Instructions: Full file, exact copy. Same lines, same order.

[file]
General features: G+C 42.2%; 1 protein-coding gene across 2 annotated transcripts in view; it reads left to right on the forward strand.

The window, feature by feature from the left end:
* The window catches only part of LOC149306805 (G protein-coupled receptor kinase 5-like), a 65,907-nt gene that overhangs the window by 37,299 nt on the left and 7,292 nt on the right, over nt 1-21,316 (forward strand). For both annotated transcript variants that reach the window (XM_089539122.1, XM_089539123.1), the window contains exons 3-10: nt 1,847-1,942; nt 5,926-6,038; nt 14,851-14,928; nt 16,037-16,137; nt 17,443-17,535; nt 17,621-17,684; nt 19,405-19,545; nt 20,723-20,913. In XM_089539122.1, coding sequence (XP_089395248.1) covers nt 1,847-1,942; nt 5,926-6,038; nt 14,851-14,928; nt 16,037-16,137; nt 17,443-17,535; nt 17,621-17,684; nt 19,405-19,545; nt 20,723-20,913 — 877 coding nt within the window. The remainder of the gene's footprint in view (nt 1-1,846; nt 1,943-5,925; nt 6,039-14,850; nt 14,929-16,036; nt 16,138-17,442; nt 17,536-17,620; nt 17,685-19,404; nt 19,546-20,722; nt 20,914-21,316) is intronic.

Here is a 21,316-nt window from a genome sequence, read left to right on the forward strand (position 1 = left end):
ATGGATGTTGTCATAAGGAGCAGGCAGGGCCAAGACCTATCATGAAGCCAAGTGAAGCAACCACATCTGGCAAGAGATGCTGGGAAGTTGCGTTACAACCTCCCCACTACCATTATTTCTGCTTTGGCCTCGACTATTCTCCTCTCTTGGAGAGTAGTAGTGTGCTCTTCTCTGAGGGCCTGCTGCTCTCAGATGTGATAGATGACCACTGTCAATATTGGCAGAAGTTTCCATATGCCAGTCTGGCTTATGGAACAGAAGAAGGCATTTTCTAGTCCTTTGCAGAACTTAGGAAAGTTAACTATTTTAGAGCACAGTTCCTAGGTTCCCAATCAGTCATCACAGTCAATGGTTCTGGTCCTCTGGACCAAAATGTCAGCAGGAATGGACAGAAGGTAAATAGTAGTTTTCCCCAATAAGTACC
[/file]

General features: G+C 42.2%; 1 protein-coding gene across 2 annotated transcripts in view; it reads left to right on the forward strand.

The window, feature by feature from the left end:
* The window catches only part of LOC149306805 (G protein-coupled receptor kinase 5-like), a 65,907-nt gene that overhangs the window by 37,299 nt on the left and 7,292 nt on the right, over nt 1-21,316 (forward strand). For both annotated transcript variants that reach the window (XM_089539122.1, XM_089539123.1), the window contains exons 3-10: nt 1,847-1,942; nt 5,926-6,038; nt 14,851-14,928; nt 16,037-16,137; nt 17,443-17,535; nt 17,621-17,684; nt 19,405-19,545; nt 20,723-20,913. In XM_089539122.1, coding sequence (XP_089395248.1) covers nt 1,847-1,942; nt 5,926-6,038; nt 14,851-14,928; nt 16,037-16,137; nt 17,443-17,535; nt 17,621-17,684; nt 19,405-19,545; nt 20,723-20,913 — 877 coding nt within the window. The remainder of the gene's footprint in view (nt 1-1,846; nt 1,943-5,925; nt 6,039-14,850; nt 14,929-16,036; nt 16,138-17,442; nt 17,536-17,620; nt 17,685-19,404; nt 19,546-20,722; nt 20,914-21,316) is intronic.

Here is a 21,316-nt window from a genome sequence, read left to right on the forward strand (position 1 = left end):
ATGGATGTTGTCATAAGGAGCAGGCAGGGCCAAGACCTATCATGAAGCCAAGTGAAGCAACCACATCTGGCAAGAGATGCTGGGAAGTTGCGTTACAACCTCCCCACTACCATTATTTCTGCTTTGGCCTCGACTATTCTCCTCTCTTGGAGAGTAGTAGTGTGCTCTTCTCTGAGGGCCTGCTGCTCTCAGATGTGATAGATGACCACTGTCAATATTGGCAGAAGTTTCCATATGCCAGTCTGGCTTATGGAACAGAAGAAGGCATTTTCTAGTCCTTTGCAGAACTTAGGAAAGTTAACTATTTTAGAGCACAGTTCCTAGGTTCCCAATCAGTCATCACAGTCAATGGTTCTGGTCCTCTGGACCAAAATGTCAGCAGGAATGGACAGAAGGTAAATAGTAGTTTTCCCCAATAAGTACC